• 2nd Division
    • 1 Squadron – CN-235-220M, Kuching AFB
    • 5 Squadron – S-61A4A, Nuri Labuan AFB
    • 7 Squadron – S-61A4A, Nuri Kuching AFB
    • 14 Squadron – Lockheed C-130H Hercules, Labuan AFB
  • Training Division
    • 1 FTC PC-7/PC-7 Mk II, Alor Setar AFB
    • 2 FTC Alouette III Alor, Setar AFB
    • 3 FTC MB-339CM, Kuantan AFB


Current inventory

Type Origin Class Role Introduced In service Total Notes
Northrop F-5E United States Jet Fighter / reconnaissance 6 [12]
McDonnell Douglas F/A-18D Hornet United States Jet Multirole 8 [12]
British Aerospace Hawk 2008 United Kingdom Jet Attack 13 [12]
MiG-29 Russia Jet Multirole 10 [12]
Sukhoi Su-30MKM Russia Jet Multirole 18 [12]
Beechcraft Super King Air 200 United States Propeller maritime patrol 4 Maritime.[12]
Lockheed Martin KC-130H United States Propeller Transport 4 Aerial refueling tanker.[12]
Lockheed C-130 Hercules United States Propeller Transport 10 [12]
CASA C-295 Spain Propeller Transport 6 [12]
Airbus A400M Atlas Spain Propeller Transport 2[13] 4 on order[12][12]
Sikorsky S-70 United States Helicopter Transport 1 VIP. 4 additional aircraft being gifted from Brunei.[14][15]
EC 725 France Helicopter SAR / utility 12 [12]
Sikorsky S-61 United States Helicopter SAR / utility 27 Being replaced by the EC 725.[12][16]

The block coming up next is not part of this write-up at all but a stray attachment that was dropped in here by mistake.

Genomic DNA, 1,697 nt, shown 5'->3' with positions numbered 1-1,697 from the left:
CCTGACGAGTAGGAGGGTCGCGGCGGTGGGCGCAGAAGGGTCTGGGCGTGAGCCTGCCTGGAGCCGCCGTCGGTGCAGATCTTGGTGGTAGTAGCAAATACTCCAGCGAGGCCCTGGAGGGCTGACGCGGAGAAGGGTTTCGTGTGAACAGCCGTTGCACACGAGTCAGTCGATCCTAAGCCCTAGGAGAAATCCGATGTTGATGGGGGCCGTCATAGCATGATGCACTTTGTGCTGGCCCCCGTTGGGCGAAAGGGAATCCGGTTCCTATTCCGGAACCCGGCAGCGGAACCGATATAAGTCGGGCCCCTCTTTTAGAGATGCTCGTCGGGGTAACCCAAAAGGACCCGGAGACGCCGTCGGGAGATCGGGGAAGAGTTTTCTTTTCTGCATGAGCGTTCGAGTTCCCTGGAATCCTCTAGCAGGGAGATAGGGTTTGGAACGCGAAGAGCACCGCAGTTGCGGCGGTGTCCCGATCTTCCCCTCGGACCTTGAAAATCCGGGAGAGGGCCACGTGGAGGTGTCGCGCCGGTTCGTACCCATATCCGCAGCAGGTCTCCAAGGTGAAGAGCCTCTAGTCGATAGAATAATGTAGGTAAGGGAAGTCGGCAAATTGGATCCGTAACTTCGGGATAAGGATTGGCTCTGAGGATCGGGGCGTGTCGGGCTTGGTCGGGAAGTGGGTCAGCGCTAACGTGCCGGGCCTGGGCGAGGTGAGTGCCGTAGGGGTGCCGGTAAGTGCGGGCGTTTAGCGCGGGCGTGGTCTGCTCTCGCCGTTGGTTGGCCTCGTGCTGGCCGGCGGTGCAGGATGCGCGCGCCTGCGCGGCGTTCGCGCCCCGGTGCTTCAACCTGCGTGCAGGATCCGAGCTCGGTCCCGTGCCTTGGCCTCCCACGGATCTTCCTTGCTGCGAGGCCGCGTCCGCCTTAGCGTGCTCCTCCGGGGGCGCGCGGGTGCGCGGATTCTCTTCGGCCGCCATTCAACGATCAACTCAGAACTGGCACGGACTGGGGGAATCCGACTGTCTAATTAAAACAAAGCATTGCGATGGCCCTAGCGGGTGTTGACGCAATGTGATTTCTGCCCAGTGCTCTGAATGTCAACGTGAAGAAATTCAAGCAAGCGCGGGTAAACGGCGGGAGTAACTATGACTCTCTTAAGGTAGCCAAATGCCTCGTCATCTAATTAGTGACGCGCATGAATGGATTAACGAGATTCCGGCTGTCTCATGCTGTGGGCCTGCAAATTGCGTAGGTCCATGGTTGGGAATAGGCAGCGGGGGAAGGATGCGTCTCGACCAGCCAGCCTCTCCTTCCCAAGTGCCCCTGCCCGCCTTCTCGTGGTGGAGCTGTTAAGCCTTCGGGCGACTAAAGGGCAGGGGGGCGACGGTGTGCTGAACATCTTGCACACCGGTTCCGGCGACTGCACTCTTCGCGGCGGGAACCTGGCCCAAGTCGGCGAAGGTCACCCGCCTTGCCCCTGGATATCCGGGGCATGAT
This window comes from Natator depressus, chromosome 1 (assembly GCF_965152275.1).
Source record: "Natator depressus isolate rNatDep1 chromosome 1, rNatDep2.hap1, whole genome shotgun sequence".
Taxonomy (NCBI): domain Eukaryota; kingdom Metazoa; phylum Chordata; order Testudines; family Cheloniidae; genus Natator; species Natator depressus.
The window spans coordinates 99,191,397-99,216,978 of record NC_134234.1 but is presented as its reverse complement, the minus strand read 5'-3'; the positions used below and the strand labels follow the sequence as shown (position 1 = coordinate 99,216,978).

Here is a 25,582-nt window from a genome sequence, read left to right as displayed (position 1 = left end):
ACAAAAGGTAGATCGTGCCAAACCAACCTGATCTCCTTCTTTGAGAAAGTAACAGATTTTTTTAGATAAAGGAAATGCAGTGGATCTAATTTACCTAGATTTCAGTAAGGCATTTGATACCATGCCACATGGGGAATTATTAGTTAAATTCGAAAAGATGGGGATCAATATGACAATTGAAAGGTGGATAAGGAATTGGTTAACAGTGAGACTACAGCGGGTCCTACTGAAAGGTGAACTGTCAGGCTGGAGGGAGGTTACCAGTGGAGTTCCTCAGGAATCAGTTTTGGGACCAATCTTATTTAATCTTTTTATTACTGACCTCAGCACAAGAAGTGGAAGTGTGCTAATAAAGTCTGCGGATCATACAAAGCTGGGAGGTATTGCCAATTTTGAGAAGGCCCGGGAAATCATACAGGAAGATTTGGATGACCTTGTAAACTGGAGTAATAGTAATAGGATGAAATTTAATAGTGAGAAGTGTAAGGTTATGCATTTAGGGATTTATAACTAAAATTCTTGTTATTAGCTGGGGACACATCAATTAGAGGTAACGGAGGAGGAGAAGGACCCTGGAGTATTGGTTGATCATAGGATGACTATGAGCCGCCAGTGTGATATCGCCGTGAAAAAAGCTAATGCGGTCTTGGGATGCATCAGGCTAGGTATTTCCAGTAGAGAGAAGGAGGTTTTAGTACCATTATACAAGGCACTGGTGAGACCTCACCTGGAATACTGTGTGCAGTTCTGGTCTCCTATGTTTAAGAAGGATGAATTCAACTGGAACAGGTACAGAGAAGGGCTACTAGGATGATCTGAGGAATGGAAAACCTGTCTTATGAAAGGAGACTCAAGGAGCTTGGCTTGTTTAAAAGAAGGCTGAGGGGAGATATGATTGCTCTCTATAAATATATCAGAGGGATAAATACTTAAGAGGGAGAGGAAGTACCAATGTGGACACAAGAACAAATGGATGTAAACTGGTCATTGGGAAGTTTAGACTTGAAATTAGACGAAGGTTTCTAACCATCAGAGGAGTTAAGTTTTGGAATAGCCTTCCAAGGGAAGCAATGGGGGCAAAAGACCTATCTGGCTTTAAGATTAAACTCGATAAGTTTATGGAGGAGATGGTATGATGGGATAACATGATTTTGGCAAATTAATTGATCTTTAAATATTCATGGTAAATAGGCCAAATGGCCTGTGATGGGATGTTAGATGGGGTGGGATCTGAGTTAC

Alouette II France Helicopter Utility 15 [12]
Northrop F-5F United States Jet Trainer 3 [12]
BAE Systems Hawk 108 United Kingdom Jet Trainer 6 [12]
Beechcraft Super King Air 350 United States Propeller Trainer 2 Multi-engined.[12]
MB-339 Italy Jet Trainer 8 [12]
Pilatus PC-7 MkII Switzerland Propeller Trainer 49 [12]
ScanEagle United States UAV Patrol 2 [17]
CTRM Eagle ARV Australia UAV Patrol 1 Developed from the Eagle 150.[17]


A British Aerospace Hawk 200 
A AS-61 “Nuri” rescue helicopter 
A Sukhoi Su-30MKM over the South China Sea 

Ranks of the Royal Malaysian Air Force

Until the late 1970s, the Royal Malaysian Air Force used the same officer ranking system as the Royal Air Force. They were replaced by army-style designations and given Malay title equivalents, but the sleeve insignia remained the same mirroring the RAF practice, but all General Officers wear 1 to 5 stars on the shoulder board in addition to the existing sleeve insignia. The list of ranks which are currently used are shown below (in descending order). NCOs and enlisted ranks remained unchanged, and retain their pre-1970s names.

Equivalent NATO Code Pre 1970s Rank Current Rank
Flag Officers
OF-10 Marshal of the Royal Malaysian Air Force Marshal of the Royal Malaysian Air Force

(Marsyal Tentera Udara Di Raja Malaysia)[18]

OF-9 Air Chief Marshal General, RMAF (Jeneral, TUDM)[19]
OF-8 Air Marshal Lieutenant General, RMAF (Leftenan Jeneral, TUDM)[20]
OF-7 Air Vice Marshal Major General, RMAF (Mejar Jeneral, TUDM)
OF-6 Air Commodore Brigadier General, RMAF (Brigedier Jeneral, TUDM)
Senior Officers
OF-5 Group Captain Colonel, RMAF (Kolonel, TUDM)
OF-4 Wing Commander Lieutenant Colonel, RMAF (Leftenan Kolonel, TUDM)
OF-3 Squadron Leader Major, RMAF (Mejar, TUDM)
Junior Officers
OF-2 Flight Lieutenant Captain, RMAF (Kapten, TUDM)